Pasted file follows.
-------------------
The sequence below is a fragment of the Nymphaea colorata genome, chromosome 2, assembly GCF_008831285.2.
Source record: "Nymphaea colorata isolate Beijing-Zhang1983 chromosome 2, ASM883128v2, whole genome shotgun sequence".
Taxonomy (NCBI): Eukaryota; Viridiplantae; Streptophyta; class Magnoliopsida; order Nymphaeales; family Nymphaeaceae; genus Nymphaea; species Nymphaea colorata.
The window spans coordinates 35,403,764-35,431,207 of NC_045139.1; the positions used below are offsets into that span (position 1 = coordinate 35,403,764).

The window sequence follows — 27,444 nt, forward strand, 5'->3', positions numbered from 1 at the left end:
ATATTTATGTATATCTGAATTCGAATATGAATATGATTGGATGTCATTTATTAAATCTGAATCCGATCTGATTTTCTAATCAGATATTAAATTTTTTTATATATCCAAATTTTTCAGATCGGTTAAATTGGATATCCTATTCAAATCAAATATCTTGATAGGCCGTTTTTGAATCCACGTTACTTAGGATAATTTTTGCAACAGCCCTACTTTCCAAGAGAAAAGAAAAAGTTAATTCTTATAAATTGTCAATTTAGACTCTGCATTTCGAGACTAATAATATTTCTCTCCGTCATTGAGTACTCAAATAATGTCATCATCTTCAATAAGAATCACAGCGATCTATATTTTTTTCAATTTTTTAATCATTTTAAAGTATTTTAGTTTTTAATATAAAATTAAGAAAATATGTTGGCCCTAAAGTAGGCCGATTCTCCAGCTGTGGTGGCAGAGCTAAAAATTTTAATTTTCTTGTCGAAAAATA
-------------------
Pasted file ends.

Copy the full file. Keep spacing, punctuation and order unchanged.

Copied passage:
The sequence below is a fragment of the Nymphaea colorata genome, chromosome 2, assembly GCF_008831285.2.
Source record: "Nymphaea colorata isolate Beijing-Zhang1983 chromosome 2, ASM883128v2, whole genome shotgun sequence".
Taxonomy (NCBI): Eukaryota; Viridiplantae; Streptophyta; class Magnoliopsida; order Nymphaeales; family Nymphaeaceae; genus Nymphaea; species Nymphaea colorata.
The window spans coordinates 35,403,764-35,431,207 of NC_045139.1; the positions used below are offsets into that span (position 1 = coordinate 35,403,764).

The window sequence follows — 27,444 nt, forward strand, 5'->3', positions numbered from 1 at the left end:
ATATTTATGTATATCTGAATTCGAATATGAATATGATTGGATGTCATTTATTAAATCTGAATCCGATCTGATTTTCTAATCAGATATTAAATTTTTTTATATATCCAAATTTTTCAGATCGGTTAAATTGGATATCCTATTCAAATCAAATATCTTGATAGGCCGTTTTTGAATCCACGTTACTTAGGATAATTTTTGCAACAGCCCTACTTTCCAAGAGAAAAGAAAAAGTTAATTCTTATAAATTGTCAATTTAGACTCTGCATTTCGAGACTAATAATATTTCTCTCCGTCATTGAGTACTCAAATAATGTCATCATCTTCAATAAGAATCACAGCGATCTATATTTTTTTCAATTTTTTAATCATTTTAAAGTATTTTAGTTTTTAATATAAAATTAAGAAAATATGTTGGCCCTAAAGTAGGCCGATTCTCCAGCTGTGGTGGCAGAGCTAAAAATTTTAATTTTCTTGTCGAAAAATA